France recently enacted a new anti-corruption law in the so-called Sapin II Act, that companies must implement by 1 May 2017.
After the 2014 Hamon Act and the 2015 Macron Act, it is the turn of the Sapin II Act of 9 December 2016 to tackle corruption issues and to attempt to modernise the economy. The Sapin II Act came into force in France on 11 December 2016.
The Act brings a string of reforms in France aiming to relax rules on price transparency, tighten control over restrictive business practices, and increase the penalties incurred all round.
Of interest to international businesses, the law also enacted a new anti-corruption regime in France with a new enforcement agency (the Agence française anticorruption or AFA), a programme of whistleblowers, a compliance regime or code of conduct (with eight mandatory measures to prevent corruption) and criminal penalties ranging from fines to imprisonment for executives.
It establishes a strict positive obligation on French companies to “prevent corruption.” Companies with over 500 employees or an annual turnover in excess of 100 million Euros are expected to implement an appropriate internal ABC risk management framework against which the company and its directors will be held accountable.
AFA is given enforcement powers to impose fines of up to 200,000 Euros per breach against individuals and 1 million Euros against entities. Failure to correct breaches can result in prison sentences of up to two years and fines of 400,000 Euros for individuals and 2 million Euros for companies. There is also a deferred prosecutions regime. AFA and its prosecutors have authority to investigate acts whether or not an offence occurred under local law.
This law looks and feels different from its UK and American counterparts in at least three ways worth mentioning in this blog:
- If, Sapin II expands extra-territorial reach for French prosecutors and applies fully to corruption by French companies overseas and foreign companies with a footprint in France (“exercising all or some of its activities on French territory”), the compliance regime that is now required from those companies is different from section 7 of the UK Bribery Act. Section 7 is a compliance defence for an act of bribery. Under Sapin II, a company may be sanctioned for non-compliance without any predicate offence. In addition, there is no formal mechanism for prevention programs to reduce the severity of penalties for companies prosecuted for corruption.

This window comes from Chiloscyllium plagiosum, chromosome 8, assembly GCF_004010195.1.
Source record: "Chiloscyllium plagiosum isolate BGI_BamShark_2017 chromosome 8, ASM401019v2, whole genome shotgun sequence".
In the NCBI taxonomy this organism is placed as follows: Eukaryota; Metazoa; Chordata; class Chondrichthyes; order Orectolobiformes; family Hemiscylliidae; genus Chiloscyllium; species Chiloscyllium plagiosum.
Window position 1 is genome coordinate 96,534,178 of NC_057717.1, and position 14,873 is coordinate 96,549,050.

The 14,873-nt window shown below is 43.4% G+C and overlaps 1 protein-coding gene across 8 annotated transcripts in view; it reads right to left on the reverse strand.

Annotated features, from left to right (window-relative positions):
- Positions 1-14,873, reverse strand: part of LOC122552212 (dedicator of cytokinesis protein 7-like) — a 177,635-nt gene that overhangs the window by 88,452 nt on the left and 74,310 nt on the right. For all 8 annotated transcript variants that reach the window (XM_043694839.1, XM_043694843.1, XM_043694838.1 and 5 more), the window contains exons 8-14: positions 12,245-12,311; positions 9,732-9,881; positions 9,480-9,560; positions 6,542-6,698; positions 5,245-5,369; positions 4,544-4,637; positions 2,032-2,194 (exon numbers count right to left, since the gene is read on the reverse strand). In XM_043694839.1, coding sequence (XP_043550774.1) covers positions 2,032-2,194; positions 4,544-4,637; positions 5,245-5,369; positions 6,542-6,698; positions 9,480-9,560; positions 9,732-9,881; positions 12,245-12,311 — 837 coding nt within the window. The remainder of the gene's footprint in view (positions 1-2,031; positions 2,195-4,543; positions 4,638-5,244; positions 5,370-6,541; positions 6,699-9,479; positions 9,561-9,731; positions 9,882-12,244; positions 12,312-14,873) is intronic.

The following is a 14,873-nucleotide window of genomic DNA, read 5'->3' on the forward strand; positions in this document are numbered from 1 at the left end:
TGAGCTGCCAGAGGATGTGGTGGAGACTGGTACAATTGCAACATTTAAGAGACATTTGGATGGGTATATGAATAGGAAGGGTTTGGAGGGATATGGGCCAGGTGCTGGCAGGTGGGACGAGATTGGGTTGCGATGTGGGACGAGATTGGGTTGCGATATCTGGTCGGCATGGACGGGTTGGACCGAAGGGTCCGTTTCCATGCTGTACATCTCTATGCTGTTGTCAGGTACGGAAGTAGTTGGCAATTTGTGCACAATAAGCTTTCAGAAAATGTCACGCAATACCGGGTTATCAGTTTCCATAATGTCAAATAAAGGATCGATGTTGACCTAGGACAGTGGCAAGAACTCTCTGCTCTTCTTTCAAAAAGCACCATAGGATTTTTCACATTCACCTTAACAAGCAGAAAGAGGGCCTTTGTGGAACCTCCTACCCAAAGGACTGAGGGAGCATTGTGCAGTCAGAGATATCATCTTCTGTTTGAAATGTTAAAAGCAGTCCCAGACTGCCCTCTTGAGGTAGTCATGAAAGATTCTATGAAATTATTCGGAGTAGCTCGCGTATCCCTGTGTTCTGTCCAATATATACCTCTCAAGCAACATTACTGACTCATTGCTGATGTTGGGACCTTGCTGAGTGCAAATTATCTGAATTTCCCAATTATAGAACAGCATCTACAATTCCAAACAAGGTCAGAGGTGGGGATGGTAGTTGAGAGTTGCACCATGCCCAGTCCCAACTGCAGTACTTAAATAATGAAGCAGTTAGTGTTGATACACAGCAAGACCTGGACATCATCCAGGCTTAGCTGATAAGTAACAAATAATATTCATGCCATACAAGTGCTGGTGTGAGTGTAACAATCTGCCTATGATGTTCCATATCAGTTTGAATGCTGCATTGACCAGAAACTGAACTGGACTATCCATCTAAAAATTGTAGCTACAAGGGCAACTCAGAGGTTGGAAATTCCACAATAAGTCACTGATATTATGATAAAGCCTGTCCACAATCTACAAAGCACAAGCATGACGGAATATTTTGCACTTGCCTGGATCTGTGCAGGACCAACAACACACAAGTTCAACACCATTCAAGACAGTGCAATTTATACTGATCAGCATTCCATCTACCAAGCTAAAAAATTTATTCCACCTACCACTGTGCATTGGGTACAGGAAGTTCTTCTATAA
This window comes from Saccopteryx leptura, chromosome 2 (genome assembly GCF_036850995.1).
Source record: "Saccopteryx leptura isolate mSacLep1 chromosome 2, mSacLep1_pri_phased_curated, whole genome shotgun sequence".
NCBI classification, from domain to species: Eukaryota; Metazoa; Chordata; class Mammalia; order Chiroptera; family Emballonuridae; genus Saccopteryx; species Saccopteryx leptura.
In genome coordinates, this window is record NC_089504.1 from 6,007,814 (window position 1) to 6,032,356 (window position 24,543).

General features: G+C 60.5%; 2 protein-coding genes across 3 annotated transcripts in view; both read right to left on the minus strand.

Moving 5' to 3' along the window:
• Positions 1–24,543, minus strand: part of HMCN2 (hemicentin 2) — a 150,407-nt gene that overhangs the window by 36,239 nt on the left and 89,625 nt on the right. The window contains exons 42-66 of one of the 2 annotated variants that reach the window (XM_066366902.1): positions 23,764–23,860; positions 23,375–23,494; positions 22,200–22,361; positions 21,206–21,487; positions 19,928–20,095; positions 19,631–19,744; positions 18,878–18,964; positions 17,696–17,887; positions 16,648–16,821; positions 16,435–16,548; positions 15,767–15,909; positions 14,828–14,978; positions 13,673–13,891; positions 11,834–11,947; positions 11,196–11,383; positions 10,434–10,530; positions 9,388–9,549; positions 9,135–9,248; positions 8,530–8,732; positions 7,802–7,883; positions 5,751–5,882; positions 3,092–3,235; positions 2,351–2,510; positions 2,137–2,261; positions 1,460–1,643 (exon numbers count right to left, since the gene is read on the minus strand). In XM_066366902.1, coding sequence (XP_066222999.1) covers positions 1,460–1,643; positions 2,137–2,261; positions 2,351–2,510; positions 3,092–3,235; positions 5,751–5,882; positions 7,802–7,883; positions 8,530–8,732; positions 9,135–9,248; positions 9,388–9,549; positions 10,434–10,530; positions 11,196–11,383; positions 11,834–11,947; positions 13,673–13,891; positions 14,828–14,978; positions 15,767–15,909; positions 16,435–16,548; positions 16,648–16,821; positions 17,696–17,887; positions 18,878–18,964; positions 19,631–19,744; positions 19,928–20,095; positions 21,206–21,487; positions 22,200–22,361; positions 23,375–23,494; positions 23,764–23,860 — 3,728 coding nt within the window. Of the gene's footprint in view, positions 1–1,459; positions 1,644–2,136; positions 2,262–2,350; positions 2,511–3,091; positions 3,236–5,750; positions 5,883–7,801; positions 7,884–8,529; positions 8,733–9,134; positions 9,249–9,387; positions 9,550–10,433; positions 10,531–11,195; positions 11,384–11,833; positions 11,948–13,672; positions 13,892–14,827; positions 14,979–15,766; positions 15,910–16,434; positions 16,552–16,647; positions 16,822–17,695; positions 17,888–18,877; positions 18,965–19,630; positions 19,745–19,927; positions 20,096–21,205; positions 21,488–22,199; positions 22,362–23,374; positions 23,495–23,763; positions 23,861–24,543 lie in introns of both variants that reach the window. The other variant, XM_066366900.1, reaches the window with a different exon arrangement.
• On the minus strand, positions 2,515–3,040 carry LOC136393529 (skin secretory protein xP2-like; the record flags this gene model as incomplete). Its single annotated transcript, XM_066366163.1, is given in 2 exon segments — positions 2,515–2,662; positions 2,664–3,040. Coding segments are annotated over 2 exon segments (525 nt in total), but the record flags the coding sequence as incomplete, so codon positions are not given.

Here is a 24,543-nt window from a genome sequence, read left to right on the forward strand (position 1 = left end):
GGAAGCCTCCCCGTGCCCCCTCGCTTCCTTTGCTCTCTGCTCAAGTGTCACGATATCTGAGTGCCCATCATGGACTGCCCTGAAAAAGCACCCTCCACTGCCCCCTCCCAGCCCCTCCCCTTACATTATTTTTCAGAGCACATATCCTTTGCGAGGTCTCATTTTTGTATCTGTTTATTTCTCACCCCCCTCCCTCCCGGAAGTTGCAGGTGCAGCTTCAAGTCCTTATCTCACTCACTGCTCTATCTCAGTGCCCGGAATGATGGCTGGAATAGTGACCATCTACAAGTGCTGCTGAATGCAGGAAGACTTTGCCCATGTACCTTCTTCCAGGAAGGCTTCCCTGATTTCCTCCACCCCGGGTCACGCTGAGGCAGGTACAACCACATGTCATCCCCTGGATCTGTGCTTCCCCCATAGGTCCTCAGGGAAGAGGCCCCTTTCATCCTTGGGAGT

- Deferred Prosecutions Agreements (DPA). It is not clear what the French authorities will take on the effect of a foreign settlement as the Act does not settle the French position on double jeopardy. A few French court cases will soon be decided that will help to determine the recognition of US-deferred prosecution agreements in France.
- The whistleblowing programme is rather different from those in place in common law countries. For example, the law does not protect or incentivise whistleblowing by implicated parties and the “innocent whistleblower” must have firsthand knowledge of the facts and report them ”selflessly and acting in good faith”. Whistleblowers receive immunity from criminal prosecution in very few exceptions. If French law will guarantee their anonymity for a while and provide them with some financial support, the whistleblower will need to go through the internal whistleblowing channels of their organisation before blowing the whistle to the relevant regulatory authority and the press.
Most French companies will need to consult with their employee representative organisations prior to integrating the code of conduct into internal regulations. Companies already complying with UK and US regulations may need to consider how this last obligation affects their existing policy framework.
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